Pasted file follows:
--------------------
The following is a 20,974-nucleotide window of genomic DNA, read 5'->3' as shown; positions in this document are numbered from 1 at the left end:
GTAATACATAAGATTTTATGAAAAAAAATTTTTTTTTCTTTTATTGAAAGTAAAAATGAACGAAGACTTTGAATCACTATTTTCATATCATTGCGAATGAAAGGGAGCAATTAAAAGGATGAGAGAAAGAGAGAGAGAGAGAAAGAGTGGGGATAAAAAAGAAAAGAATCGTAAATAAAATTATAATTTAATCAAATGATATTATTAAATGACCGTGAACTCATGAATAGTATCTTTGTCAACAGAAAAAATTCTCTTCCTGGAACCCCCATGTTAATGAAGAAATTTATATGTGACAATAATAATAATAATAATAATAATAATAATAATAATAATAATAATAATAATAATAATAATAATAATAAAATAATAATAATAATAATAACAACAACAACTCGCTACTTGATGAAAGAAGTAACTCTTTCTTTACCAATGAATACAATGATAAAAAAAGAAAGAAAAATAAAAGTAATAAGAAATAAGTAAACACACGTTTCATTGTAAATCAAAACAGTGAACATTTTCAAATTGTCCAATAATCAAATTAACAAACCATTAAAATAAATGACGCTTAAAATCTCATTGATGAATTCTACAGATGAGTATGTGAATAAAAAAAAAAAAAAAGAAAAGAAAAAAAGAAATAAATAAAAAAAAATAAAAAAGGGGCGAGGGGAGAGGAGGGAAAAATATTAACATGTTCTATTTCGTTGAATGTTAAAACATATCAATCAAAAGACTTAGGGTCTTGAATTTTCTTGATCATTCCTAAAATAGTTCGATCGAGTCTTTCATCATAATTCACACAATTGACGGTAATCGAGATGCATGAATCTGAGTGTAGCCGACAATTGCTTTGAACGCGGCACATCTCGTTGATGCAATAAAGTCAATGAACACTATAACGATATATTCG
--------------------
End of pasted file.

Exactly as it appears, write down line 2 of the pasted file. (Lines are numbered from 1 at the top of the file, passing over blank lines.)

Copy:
GTAATACATAAGATTTTATGAAAAAAAATTTTTTTTTCTTTTATTGAAAGTAAAAATGAACGAAGACTTTGAATCACTATTTTCATATCATTGCGAATGAAAGGGAGCAATTAAAAGGATGAGAGAAAGAGAGAGAGAGAGAAAGAGTGGGGATAAAAAAGAAAAGAATCGTAAATAAAATTATAATTTAATCAAATGATATTATTAAATGACCGTGAACTCATGAATAGTATCTTTGTCAACAGAAAAAATTCTCTTCCTGGAACCCCCATGTTAATGAAGAAATTTATATGTGACAATAATAATAATAATAATAATAATAATAATAATAATAATAATAATAATAATAATAATAATAATAATAAAATAATAATAATAATAATAACAACAACAACTCGCTACTTGATGAAAGAAGTAACTCTTTCTTTACCAATGAATACAATGATAAAAAAAGAAAGAAAAATAAAAGTAATAAGAAATAAGTAAACACACGTTTCATTGTAAATCAAAACAGTGAACATTTTCAAATTGTCCAATAATCAAATTAACAAACCATTAAAATAAATGACGCTTAAAATCTCATTGATGAATTCTACAGATGAGTATGTGAATAAAAAAAAAAAAAAAGAAAAGAAAAAAAGAAATAAATAAAAAAAAATAAAAAAGGGGCGAGGGGAGAGGAGGGAAAAATATTAACATGTTCTATTTCGTTGAATGTTAAAACATATCAATCAAAAGACTTAGGGTCTTGAATTTTCTTGATCATTCCTAAAATAGTTCGATCGAGTCTTTCATCATAATTCACACAATTGACGGTAATCGAGATGCATGAATCTGAGTGTAGCCGACAATTGCTTTGAACGCGGCACATCTCGTTGATGCAATAAAGTCAATGAACACTATAACGATATATTCG